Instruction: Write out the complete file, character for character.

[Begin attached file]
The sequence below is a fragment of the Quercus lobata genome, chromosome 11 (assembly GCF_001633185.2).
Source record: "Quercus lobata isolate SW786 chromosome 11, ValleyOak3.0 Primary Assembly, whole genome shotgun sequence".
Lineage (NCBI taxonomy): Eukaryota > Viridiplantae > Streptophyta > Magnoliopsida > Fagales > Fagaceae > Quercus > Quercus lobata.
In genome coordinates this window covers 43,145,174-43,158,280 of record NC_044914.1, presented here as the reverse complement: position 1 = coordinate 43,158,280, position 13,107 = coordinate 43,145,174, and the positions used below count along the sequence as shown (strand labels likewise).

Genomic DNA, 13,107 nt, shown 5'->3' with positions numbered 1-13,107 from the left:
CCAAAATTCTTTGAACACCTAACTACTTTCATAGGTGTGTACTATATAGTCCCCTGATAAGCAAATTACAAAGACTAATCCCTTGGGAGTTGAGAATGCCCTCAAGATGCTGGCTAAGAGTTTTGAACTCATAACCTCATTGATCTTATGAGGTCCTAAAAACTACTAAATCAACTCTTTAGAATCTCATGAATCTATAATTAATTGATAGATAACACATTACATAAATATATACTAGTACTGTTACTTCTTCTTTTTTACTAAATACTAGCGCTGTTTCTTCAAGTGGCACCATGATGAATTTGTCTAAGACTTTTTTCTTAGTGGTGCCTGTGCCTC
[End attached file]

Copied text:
The sequence below is a fragment of the Quercus lobata genome, chromosome 11 (assembly GCF_001633185.2).
Source record: "Quercus lobata isolate SW786 chromosome 11, ValleyOak3.0 Primary Assembly, whole genome shotgun sequence".
Lineage (NCBI taxonomy): Eukaryota > Viridiplantae > Streptophyta > Magnoliopsida > Fagales > Fagaceae > Quercus > Quercus lobata.
In genome coordinates this window covers 43,145,174-43,158,280 of record NC_044914.1, presented here as the reverse complement: position 1 = coordinate 43,158,280, position 13,107 = coordinate 43,145,174, and the positions used below count along the sequence as shown (strand labels likewise).

Genomic DNA, 13,107 nt, shown 5'->3' with positions numbered 1-13,107 from the left:
CCAAAATTCTTTGAACACCTAACTACTTTCATAGGTGTGTACTATATAGTCCCCTGATAAGCAAATTACAAAGACTAATCCCTTGGGAGTTGAGAATGCCCTCAAGATGCTGGCTAAGAGTTTTGAACTCATAACCTCATTGATCTTATGAGGTCCTAAAAACTACTAAATCAACTCTTTAGAATCTCATGAATCTATAATTAATTGATAGATAACACATTACATAAATATATACTAGTACTGTTACTTCTTCTTTTTTACTAAATACTAGCGCTGTTTCTTCAAGTGGCACCATGATGAATTTGTCTAAGACTTTTTTCTTAGTGGTGCCTGTGCCTC